Nationals leader Michael McCormack has admitted his party should have better handled agriculture minister Bridget McKenzie’s bring-forward of the planned dairy code.
Some Nationals were furious when McKenzie suddenly sped up the code’s preparation in a government deal with Pauline Hanson after they had been told the code - for which they had been pressing - could not be delivered until well into next year.
McCormack, who is deputy prime minister, said in hindsight it would have been better to have told Nationals who’d been agitating for the code that negotiations were underway, so they could have informed their electorates of the work they’d undertaken and the fact the code was close.
“Calls unfortunately weren’t made to the right people at the right time,” but sometimes things slipped through the cracks, he said.
McCormack, speaking in The Conversation’s politics podcast, played down another snafu, when the Nationals and Prime Minister Scott Morrison separately but simultaneously announced the government’s new cash grant to drought-stricken farmers coming off the Farm Household Allowance.
He noted he hadn’t called the news conference – it was called by McKenzie’s office – but said the result was that all bases had been covered. But he said, “Look, the call just wasn’t made. And certainly I know for the future, those calls will be made”.
McCormack said the government would do more on the drought within weeks and was currently considering measures, adding “there’s absolutely no question we need to do some more”. He indicated the government would release the report from former drought co-ordinator Stephen Day “in a couple of weeks, when cabinet has considered it”. The government has been under strong criticism for sitting on the Day report.
Beyond the coming measures, the drought issue would have to be addressed again next year if it did not rain in March-April, for the winter sowing season, McCormack said.
He flagged a willingness to look at the proposal from the National Farmers’ Federation (NFF), in its drought plan released earlier Wednesday, for exit assistance for farmers who decide to sell up because of the drought. He noted the federal government had helped with adjustment for the car industry. State governments would also have to look at readjustment assistance, he said.
“Yes, the federal government and indeed state governments would have to look at what readjustment, what exit strategies we could assist with.
"Indeed, we’ve done it with the car industry in Adelaide and in Melbourne. We’ve done it through diversifying interests in irrigation areas. We’ve done it in other industries where there’s been - well the tobacco industry, that’s another one that did receive, or people in that industry, did receive exit money.”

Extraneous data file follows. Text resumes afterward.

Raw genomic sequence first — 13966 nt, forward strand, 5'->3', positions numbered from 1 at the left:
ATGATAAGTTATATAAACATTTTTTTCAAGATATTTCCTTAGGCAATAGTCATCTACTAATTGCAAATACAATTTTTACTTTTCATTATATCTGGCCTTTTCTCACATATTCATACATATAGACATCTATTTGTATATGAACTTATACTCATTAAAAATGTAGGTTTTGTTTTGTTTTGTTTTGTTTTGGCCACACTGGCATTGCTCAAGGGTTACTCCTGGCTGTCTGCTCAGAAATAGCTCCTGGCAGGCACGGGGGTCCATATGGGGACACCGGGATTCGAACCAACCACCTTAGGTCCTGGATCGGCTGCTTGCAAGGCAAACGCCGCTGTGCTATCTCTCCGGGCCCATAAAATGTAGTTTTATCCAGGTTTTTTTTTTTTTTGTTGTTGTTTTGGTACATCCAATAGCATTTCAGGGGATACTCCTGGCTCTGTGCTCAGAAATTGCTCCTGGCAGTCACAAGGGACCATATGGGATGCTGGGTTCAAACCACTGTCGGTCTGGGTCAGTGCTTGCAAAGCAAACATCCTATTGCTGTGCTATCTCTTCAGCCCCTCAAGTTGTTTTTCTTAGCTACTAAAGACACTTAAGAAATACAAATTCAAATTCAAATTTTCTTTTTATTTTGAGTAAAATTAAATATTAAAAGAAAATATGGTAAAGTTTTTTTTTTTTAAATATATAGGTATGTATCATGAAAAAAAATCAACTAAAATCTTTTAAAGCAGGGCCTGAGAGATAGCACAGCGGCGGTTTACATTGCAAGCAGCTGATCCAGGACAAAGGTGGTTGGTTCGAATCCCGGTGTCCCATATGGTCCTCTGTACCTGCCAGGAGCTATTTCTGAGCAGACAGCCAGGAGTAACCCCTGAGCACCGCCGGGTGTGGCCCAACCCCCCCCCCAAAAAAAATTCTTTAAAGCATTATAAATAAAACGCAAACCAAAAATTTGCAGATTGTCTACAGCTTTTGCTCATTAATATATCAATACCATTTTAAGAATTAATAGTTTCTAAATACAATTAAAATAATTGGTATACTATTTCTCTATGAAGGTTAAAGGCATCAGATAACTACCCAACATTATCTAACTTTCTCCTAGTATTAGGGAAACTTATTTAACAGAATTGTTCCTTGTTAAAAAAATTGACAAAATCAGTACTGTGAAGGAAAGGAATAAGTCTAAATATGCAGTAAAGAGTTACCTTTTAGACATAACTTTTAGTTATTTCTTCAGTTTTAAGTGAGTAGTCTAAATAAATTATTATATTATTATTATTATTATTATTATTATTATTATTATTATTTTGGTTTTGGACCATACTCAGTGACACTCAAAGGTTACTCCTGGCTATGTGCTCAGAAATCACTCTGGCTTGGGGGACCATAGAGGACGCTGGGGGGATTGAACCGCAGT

But he had a strong cautionary message for farmers thinking about whether to leave or stay.
“They need to absolutely make sure they don’t self-assess, they need to absolutely make sure that they consult their families foremost, that they talk to rural financial counsellors, they talk to their accountants, their banks.
"They take every bit of good advice available before they take that ultimate step and then look at what the future might hold.”
He had spoken to NFF president Fiona Simpson about this call for an exit strategy.
“That’s a difficult decision and outcome for the NFF to reach[…]encouraging or indeed calling for the exit strategy. That’s not the usual way. But this isn’t the usual drought,” he said.
Asked about NFF recommendations, also in their submission, for relief on local rates and Commonwealth subsidies for the payroll expenses of farming businesses, McCormack said these fell within the responsibility of state governments.
Questioned on the concern by some Nationals that Morrison had taken political “ownership” of the drought, squeezing out the junior Coalition partner, McCormack defended his own level of activity and said “we do things together. We’re in a Coalition together”.
Asked whether the Nationals needed to be more assertive this term, he said it was “important we’re not being seen to be argumentative all the time.”
He and Morrison had “our arguments behind closed doors – well, I won’t say arguments, let’s just term them differences of opinion.
"Sometimes we just agree to disagree,” he said.
“We are like-minded people, but we are different people. And we get on, you know, 99.9% of the time – when we disagree, we will disagree behind closed doors.”
Authors: Michelle Grattan, Professorial Fellow, University of Canberra